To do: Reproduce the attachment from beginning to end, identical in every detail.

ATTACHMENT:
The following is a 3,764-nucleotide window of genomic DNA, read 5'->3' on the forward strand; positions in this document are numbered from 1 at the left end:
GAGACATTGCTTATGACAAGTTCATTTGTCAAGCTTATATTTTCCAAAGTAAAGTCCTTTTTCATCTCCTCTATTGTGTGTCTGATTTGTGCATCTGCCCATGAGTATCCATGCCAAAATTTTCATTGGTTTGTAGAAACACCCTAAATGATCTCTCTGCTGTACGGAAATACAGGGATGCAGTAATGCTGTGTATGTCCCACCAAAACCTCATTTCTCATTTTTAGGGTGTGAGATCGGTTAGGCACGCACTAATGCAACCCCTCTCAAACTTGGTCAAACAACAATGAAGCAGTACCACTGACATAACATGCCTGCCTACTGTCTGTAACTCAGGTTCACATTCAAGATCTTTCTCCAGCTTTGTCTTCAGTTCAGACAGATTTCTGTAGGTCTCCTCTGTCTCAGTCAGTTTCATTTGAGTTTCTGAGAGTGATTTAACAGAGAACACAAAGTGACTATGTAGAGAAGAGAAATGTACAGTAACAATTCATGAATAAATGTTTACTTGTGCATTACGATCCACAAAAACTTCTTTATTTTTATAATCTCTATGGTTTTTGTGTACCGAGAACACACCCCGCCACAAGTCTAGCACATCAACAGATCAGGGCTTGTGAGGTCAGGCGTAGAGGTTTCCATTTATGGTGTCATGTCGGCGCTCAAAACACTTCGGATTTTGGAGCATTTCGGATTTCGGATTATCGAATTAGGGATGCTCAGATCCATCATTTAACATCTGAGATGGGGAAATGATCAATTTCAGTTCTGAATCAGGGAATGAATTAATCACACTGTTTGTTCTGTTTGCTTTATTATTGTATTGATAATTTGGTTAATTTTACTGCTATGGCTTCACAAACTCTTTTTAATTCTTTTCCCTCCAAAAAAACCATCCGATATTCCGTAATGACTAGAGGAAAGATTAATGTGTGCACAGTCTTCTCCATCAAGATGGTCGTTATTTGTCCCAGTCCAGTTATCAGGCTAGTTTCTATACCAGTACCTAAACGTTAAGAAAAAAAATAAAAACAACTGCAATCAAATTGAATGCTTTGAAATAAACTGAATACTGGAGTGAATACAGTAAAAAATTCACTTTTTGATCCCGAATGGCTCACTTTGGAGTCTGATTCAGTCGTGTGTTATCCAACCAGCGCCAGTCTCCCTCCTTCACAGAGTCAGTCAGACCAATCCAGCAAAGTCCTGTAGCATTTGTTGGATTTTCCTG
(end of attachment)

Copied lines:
The following is a 3,764-nucleotide window of genomic DNA, read 5'->3' on the forward strand; positions in this document are numbered from 1 at the left end:
GAGACATTGCTTATGACAAGTTCATTTGTCAAGCTTATATTTTCCAAAGTAAAGTCCTTTTTCATCTCCTCTATTGTGTGTCTGATTTGTGCATCTGCCCATGAGTATCCATGCCAAAATTTTCATTGGTTTGTAGAAACACCCTAAATGATCTCTCTGCTGTACGGAAATACAGGGATGCAGTAATGCTGTGTATGTCCCACCAAAACCTCATTTCTCATTTTTAGGGTGTGAGATCGGTTAGGCACGCACTAATGCAACCCCTCTCAAACTTGGTCAAACAACAATGAAGCAGTACCACTGACATAACATGCCTGCCTACTGTCTGTAACTCAGGTTCACATTCAAGATCTTTCTCCAGCTTTGTCTTCAGTTCAGACAGATTTCTGTAGGTCTCCTCTGTCTCAGTCAGTTTCATTTGAGTTTCTGAGAGTGATTTAACAGAGAACACAAAGTGACTATGTAGAGAAGAGAAATGTACAGTAACAATTCATGAATAAATGTTTACTTGTGCATTACGATCCACAAAAACTTCTTTATTTTTATAATCTCTATGGTTTTTGTGTACCGAGAACACACCCCGCCACAAGTCTAGCACATCAACAGATCAGGGCTTGTGAGGTCAGGCGTAGAGGTTTCCATTTATGGTGTCATGTCGGCGCTCAAAACACTTCGGATTTTGGAGCATTTCGGATTTCGGATTATCGAATTAGGGATGCTCAGATCCATCATTTAACATCTGAGATGGGGAAATGATCAATTTCAGTTCTGAATCAGGGAATGAATTAATCACACTGTTTGTTCTGTTTGCTTTATTATTGTATTGATAATTTGGTTAATTTTACTGCTATGGCTTCACAAACTCTTTTTAATTCTTTTCCCTCCAAAAAAACCATCCGATATTCCGTAATGACTAGAGGAAAGATTAATGTGTGCACAGTCTTCTCCATCAAGATGGTCGTTATTTGTCCCAGTCCAGTTATCAGGCTAGTTTCTATACCAGTACCTAAACGTTAAGAAAAAAAATAAAAACAACTGCAATCAAATTGAATGCTTTGAAATAAACTGAATACTGGAGTGAATACAGTAAAAAATTCACTTTTTGATCCCGAATGGCTCACTTTGGAGTCTGATTCAGTCGTGTGTTATCCAACCAGCGCCAGTCTCCCTCCTTCACAGAGTCAGTCAGACCAATCCAGCAAAGTCCTGTAGCATTTGTTGGATTTTCCTG